A View Into Our Future

Another lazy morning was dictated by a phone call booked for 11am. We had our breakfast and packed up the van ready for a walk and then I went over to the beach. Here there are some benches in the sun, with a view of the Loch, and most importantly, cell service. I had a good hour of work done, while Aimi had her phone call. 

Having been offered the job, only by process of deduction, not explicit exclamation, meant even though I was sure it was all fine, there was still some doubt in Aimi. The phone call was about the contracts and still didn’t clear up the matter.

We decided to sit at the cafe across the road from the campsite, we didn’t talk too much. Emails were flying backwards and forwards asking for documents and ID until finally there was no more to be done, and we could go for the walk. The hiring team would be in touch to clear up our questions later.

We headed up a well established and well signposted path, directly opposite the campsite, that featured in BBC CountryFile. And we can see why. Its a very gentle and wide track leading up into the Cairngorms hills towards a cute little bothy. 

Just as we arrived the weather sent us a flurry of heavy rain. We dove into the bothy to find 7 people all sat around having lunch. Rather than standing outside, we followed suit and enjoyed chatting about books and the highlands and a study happening on the effects of reintroduction of wolves up here. It was great and I’ll be looking out for the book when we pass through Aviemore tomorrow. 

An old couple we met here were spending 5 weeks bike-packing all over Scotland. They were staying in bothies, hostels and the occasional hotel when they really needed a shower. It was wonderful to talk to them and imagine us doing the same 20 years into the future.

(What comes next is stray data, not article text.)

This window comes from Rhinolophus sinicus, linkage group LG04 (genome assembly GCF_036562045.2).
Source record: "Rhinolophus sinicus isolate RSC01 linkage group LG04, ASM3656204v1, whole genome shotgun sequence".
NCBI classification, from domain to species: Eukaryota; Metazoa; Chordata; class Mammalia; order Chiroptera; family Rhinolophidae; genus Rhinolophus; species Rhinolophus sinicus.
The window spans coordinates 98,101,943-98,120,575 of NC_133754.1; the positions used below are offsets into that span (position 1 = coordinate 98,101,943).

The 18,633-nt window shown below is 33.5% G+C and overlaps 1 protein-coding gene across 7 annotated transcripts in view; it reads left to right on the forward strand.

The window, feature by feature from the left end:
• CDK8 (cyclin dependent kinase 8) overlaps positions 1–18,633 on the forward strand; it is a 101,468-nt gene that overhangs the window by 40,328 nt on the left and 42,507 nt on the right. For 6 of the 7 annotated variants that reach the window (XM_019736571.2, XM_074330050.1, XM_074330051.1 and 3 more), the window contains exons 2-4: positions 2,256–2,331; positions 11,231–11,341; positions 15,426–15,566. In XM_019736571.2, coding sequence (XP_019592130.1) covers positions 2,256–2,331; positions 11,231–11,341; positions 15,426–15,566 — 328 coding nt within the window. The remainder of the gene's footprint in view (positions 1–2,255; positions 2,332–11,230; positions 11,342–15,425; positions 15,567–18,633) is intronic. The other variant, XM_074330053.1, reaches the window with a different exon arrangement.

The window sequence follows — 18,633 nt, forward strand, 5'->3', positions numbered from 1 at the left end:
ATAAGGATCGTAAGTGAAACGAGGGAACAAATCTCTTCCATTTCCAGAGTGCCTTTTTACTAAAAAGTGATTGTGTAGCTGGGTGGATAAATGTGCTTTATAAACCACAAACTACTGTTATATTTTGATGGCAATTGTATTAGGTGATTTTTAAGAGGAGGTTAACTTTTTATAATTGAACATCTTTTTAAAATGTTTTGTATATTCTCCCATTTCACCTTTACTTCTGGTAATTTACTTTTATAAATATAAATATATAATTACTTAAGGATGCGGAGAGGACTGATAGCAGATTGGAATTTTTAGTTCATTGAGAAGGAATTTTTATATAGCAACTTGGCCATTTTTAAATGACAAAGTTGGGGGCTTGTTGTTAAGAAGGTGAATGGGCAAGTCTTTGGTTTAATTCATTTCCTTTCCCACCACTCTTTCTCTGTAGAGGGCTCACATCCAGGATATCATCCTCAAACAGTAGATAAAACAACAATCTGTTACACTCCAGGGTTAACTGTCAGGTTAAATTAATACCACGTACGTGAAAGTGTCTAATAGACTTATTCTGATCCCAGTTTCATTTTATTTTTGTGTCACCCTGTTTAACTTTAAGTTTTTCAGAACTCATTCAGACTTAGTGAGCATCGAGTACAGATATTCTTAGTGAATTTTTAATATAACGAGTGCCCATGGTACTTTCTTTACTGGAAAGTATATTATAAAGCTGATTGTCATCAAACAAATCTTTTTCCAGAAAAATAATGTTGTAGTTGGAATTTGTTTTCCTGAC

Once the rain cleared we headed up the steep track leading to the summit of what I now know to be  Meall a Bhuachaille . It was steep but only about 500m of ascent that ended with a huge cairn and low wall of rocks. We were hit with another light shower of rain near the top. When thinking of why we choose to walk up hills in the rain, you’d think I’d struggle to answer. But it’s quite simple really. If we didn’t walk up hills in the rain, we would never get to the top. Not only is this true due to the UK climate but I think it is a good metaphor for life too.

The rain blew over quickly leaving a wondrous view. We could see all the way up the valley towards Kingussie, Newtonmore and Laggan. And the mountains stretched on further yet. We could have been looking at the back of Nevis we could see so far! Certainly, we could see “our hill”. But my geography is not good enough to pick it out.

Thanks to Aimi, we definitely did this walk the correct way around. The descent was magnificent. The view stretched out ahead of us all the way down till we entered the trees. It was at this time Aimi got an email that confirmed her job offer and contracts explicitly. This was great news and finally gave her a sense of completion and achievement. 

We stopped in the Pine Marten bar on the edge of the campsite for a celebratory drink and food. Choosing a table was easy, the one built into a small circular turret room. It was just large enough for 4-5 people to sit around on the bench seat and be surrounded by windows. Looking out at the view into the forest, we were quite high up. The tall pine trees stood proudly beside us and brushed the building with their limbs allowing a greedy red squirrel to gain the bird feeder. We sat very still and just watched. It was right outside the window popping its head into the feeder to get nuts and then nibbling them to pieces before getting another. It was mesmerising and Aimi got some amazing photos!

As if having dinner with a red squirrel wasn’t amazing enough to end the day, the sky exploded into a spectacular golden sunset. We walked along the loch-side beach and I coaxed some romance out of Aimi.